Any docs on how Just add Power (J+P) HDMI-over-IP works?


#1

Starting to investigate HDMI-over-IP solutions for n x m video switching over gigE networks.

“Just Add Power” has devices that support 4K UHD resolution and their website lists Simple Control as one of the 3rd party control systems that supports their hardware ( justaddpower.com/control.html )

I would like to know if there are any docs or information on how the integration with Simple Control works. (Searched this site and didn’t find anything).

Most importantly, I would like to know which J+P capabilities are supported/controlled and which are not to determine if this is. good fit. There are many possible configurations/deployments and before choosing to work with J+P, I would like to be clear if Simple Control is the right control solution.


#2

Did you ever get a response to this question as I am about to venture down SimpleControl and want to utilize just add power?


#3

No, but in terms of video distribution, I am trying to avoid any type of video or audio distribution systems that are centralized or matrix-based.

They are relatively complex and expensive so keeping it simpler is actually more effective in many cases.

The primary area for video distribution has moved away from in-home systems and is focused on video walls or commercial (boardroom, sports bars, etc.) as those environments need the unique solution provided and can afford the cost.


#4

As far as JAP, this is on the compatibility list. Manual IP port 23. Shouldn’t be anything else needed. These are not the most complex devices. You can just add the device manually and see the commands that are supported without actually having the device. Support would be the best contact for in-depth questions. I do recall there were a couple of edge features with JAP that I thought would be cool to implement one day. I believe one of them was the ability to stream an HDMI input over IP. That would require a test unit.

WRT video distribution generically, I will put in a vote for using a matrix switch. I may be a bit of a rare case because there is essentially no source device I don’t need to use sometimes for testing purposes. When we moved into our current house, only CAT5e had been wired to all TVs. So that blocked out some options. We ended up today using an Atlona PRO3-1616M (replacing an 8x8). The fact I can have both 4K resolution and transition easily from room to room with any source is invaluable. We also don’t need a ton of sources in each room which is both expensive and a pain to manage.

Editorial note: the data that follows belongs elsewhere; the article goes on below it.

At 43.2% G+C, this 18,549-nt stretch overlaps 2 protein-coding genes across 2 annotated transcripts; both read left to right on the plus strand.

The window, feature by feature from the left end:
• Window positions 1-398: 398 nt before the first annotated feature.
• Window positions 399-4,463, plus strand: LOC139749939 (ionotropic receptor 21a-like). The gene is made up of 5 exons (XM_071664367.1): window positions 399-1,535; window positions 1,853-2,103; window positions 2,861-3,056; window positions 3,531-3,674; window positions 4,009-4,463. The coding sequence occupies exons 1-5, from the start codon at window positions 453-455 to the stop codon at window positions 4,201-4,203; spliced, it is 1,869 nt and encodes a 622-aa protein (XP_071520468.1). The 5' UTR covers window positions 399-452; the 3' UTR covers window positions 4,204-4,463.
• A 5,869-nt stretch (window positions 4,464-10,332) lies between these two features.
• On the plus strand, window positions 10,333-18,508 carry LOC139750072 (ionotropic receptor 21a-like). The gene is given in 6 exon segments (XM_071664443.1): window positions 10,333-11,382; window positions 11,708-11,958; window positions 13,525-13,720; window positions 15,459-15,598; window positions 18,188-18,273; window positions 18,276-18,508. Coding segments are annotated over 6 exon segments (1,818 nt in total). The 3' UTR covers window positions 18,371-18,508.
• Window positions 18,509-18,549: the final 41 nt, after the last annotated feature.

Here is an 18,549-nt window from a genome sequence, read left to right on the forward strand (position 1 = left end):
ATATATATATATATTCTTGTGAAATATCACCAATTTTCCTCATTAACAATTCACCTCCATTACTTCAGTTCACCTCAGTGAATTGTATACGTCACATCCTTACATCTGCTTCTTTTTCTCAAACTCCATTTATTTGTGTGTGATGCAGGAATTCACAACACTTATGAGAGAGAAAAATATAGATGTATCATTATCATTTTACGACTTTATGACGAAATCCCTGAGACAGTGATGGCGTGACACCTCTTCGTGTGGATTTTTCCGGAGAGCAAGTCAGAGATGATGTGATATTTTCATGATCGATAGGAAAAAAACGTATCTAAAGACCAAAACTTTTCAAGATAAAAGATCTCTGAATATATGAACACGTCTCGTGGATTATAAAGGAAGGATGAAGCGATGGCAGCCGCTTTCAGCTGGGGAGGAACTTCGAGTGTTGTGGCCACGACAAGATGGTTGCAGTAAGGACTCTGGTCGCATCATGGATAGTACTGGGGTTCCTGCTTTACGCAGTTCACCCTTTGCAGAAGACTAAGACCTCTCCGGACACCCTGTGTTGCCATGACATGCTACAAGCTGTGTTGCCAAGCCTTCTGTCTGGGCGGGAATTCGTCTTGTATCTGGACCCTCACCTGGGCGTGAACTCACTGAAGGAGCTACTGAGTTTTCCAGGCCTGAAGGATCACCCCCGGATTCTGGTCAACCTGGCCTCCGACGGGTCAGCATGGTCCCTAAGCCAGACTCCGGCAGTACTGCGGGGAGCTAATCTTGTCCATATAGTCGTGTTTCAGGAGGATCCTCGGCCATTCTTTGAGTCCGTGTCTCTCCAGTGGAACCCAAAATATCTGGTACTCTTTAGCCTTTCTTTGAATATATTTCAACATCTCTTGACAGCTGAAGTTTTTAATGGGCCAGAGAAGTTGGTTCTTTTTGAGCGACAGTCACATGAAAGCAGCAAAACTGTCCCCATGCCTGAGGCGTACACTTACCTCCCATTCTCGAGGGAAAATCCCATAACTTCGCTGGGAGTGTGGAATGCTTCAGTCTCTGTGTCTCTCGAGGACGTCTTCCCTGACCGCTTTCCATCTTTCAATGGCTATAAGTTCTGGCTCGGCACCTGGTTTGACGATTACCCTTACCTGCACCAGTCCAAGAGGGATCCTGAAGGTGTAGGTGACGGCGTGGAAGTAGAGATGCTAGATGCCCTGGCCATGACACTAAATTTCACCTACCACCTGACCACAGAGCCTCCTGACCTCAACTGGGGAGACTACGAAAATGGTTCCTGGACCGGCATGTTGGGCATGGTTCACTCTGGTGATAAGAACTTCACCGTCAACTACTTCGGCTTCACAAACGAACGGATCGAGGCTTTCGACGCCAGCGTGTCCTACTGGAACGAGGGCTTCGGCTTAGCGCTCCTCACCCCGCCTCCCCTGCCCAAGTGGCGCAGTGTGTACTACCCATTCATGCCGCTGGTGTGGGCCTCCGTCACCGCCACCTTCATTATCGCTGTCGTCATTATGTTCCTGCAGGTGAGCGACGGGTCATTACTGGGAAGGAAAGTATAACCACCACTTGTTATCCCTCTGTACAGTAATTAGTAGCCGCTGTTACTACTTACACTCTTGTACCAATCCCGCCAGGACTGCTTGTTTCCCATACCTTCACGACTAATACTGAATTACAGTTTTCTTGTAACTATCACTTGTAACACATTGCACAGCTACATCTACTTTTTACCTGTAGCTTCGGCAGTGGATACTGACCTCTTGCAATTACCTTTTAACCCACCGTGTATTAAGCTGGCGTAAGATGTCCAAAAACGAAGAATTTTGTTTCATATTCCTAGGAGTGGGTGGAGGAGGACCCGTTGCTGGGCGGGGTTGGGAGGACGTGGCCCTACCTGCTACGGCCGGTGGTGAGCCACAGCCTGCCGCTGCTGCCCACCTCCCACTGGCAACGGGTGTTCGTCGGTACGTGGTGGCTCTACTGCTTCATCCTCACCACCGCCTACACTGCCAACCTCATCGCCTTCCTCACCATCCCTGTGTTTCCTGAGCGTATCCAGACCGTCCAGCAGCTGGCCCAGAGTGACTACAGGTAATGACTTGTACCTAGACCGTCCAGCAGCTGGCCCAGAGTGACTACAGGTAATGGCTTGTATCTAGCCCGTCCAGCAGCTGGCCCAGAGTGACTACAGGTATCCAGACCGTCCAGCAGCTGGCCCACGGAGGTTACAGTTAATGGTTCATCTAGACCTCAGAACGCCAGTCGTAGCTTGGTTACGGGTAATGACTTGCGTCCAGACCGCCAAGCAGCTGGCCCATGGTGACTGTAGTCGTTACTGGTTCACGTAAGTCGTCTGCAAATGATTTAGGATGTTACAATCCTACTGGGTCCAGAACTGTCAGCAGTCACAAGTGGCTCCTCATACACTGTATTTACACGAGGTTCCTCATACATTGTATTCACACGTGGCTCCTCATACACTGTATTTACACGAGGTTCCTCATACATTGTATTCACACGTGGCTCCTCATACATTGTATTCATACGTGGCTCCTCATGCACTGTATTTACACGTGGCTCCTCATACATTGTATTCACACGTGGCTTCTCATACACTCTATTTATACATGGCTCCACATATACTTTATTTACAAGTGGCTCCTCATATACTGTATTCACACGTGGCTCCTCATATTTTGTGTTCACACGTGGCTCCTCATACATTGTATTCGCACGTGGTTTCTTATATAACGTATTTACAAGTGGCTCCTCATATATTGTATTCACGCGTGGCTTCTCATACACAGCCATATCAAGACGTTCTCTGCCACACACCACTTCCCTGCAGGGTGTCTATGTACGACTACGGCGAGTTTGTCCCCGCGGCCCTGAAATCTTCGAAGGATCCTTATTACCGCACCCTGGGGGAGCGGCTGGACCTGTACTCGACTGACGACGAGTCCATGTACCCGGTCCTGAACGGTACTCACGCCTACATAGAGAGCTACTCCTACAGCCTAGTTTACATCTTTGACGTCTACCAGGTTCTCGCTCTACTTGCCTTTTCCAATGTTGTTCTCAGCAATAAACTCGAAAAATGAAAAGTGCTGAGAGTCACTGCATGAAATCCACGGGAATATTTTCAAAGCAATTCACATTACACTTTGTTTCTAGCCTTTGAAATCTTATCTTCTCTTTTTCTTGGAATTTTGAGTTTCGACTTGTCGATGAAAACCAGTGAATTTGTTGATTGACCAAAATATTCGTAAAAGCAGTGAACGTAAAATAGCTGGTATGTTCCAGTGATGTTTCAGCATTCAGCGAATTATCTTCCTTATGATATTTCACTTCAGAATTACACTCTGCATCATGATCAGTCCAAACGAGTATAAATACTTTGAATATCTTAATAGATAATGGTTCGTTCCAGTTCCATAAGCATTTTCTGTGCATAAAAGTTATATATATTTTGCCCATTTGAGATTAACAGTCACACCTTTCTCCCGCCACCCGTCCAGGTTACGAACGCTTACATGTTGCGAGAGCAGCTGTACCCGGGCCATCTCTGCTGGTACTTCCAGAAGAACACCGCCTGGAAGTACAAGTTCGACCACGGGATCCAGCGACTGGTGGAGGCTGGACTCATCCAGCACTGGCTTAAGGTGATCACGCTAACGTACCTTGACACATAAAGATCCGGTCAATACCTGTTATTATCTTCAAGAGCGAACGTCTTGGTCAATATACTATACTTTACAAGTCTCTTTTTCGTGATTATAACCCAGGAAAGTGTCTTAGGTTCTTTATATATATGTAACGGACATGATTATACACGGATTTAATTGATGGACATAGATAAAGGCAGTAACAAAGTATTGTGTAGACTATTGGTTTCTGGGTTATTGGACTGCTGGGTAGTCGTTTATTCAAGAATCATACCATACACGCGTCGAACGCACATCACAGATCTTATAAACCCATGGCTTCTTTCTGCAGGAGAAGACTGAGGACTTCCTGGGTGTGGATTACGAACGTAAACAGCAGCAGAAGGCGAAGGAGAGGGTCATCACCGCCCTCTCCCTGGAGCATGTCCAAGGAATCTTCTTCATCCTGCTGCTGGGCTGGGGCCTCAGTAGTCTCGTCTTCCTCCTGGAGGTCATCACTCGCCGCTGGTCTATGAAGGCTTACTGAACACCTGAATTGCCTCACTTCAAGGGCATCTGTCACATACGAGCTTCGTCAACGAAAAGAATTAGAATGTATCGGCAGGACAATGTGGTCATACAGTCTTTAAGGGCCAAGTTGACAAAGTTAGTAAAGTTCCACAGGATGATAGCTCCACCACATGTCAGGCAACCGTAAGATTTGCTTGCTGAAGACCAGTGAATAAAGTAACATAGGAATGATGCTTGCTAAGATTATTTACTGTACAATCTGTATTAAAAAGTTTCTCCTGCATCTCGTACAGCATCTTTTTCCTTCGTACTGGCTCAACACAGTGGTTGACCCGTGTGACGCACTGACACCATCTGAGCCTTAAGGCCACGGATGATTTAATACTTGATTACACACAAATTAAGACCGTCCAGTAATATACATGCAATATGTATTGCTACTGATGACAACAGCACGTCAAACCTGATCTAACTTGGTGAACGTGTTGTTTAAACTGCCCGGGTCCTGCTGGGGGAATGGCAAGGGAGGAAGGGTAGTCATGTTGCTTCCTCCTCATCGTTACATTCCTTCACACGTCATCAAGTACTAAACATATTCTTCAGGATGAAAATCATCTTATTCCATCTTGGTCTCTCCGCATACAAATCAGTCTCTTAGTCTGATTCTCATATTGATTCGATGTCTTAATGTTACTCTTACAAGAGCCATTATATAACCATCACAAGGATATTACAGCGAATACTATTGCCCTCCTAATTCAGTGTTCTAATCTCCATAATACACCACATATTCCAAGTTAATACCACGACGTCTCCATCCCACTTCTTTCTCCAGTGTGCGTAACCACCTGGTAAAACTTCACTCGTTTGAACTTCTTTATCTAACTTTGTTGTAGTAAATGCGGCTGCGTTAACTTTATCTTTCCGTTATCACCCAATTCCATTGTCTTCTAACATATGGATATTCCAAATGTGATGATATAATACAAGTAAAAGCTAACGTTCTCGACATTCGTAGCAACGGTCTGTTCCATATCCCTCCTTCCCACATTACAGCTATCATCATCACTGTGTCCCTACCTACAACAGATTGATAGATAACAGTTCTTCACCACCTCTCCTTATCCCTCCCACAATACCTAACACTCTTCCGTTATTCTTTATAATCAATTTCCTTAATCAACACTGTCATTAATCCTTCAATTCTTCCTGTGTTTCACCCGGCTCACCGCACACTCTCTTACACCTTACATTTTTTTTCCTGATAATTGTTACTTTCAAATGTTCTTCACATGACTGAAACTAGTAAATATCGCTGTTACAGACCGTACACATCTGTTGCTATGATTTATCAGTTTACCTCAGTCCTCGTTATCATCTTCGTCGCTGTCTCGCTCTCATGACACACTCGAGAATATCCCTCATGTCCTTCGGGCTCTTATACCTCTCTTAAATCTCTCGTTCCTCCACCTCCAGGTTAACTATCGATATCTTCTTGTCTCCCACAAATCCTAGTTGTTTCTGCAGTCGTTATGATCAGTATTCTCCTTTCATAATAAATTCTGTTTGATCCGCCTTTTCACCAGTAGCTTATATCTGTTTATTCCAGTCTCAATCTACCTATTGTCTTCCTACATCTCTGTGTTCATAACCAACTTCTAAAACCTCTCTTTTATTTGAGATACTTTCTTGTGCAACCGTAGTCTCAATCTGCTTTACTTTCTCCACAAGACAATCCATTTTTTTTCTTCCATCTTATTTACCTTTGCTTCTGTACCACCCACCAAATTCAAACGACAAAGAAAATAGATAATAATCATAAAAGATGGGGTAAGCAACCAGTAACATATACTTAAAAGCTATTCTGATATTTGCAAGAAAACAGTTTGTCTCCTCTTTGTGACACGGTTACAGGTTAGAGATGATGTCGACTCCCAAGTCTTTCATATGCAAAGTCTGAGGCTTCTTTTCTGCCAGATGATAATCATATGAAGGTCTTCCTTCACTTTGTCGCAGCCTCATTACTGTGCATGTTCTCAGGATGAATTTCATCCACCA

The catch today is that many sources are increasingly adding HDR, and that particular Atlona is not able to handle full 18gbps. I am hoping this year things finally settle down enough for a top end video matrix solution that includes full HDR over CAT. Not sure it’s possible or will need to use fiber in the next house.

A video matrix can be one of the most important parts of a medium/large sized home. Highly recommended.


#5

The problem is that matrix switching is primarily for multi-million dollar high-end homes and the fact that current systems can’t handle HDR and most systems installed just a few years ago can’t even handle 4K makes clients extremely upset. They spend thousands of dollars and now need to spend more again just to be able to have the same 4K experience as the guy in his 20’s in a one-room apt.

The JAP adapters, and equivalent run about $500 each (if I recall), so you need $1000 of gear just to get an HDMI signal over cat5 to your TV via a matrix. (I cloud be wrong on the exact price, but you get the idea.)

A few extra AppleTV, Roku, FireTV, or Chromcasts connected directly to each TV - one per room, is a no-brainer.

And with all OTP video (in a few years cable boxes will all be replaced with apps from the cable providers themselves or their competitors), matrix systems FOR CLASSIC RESIDENTIAL USE are a dinosaur on their last gasp.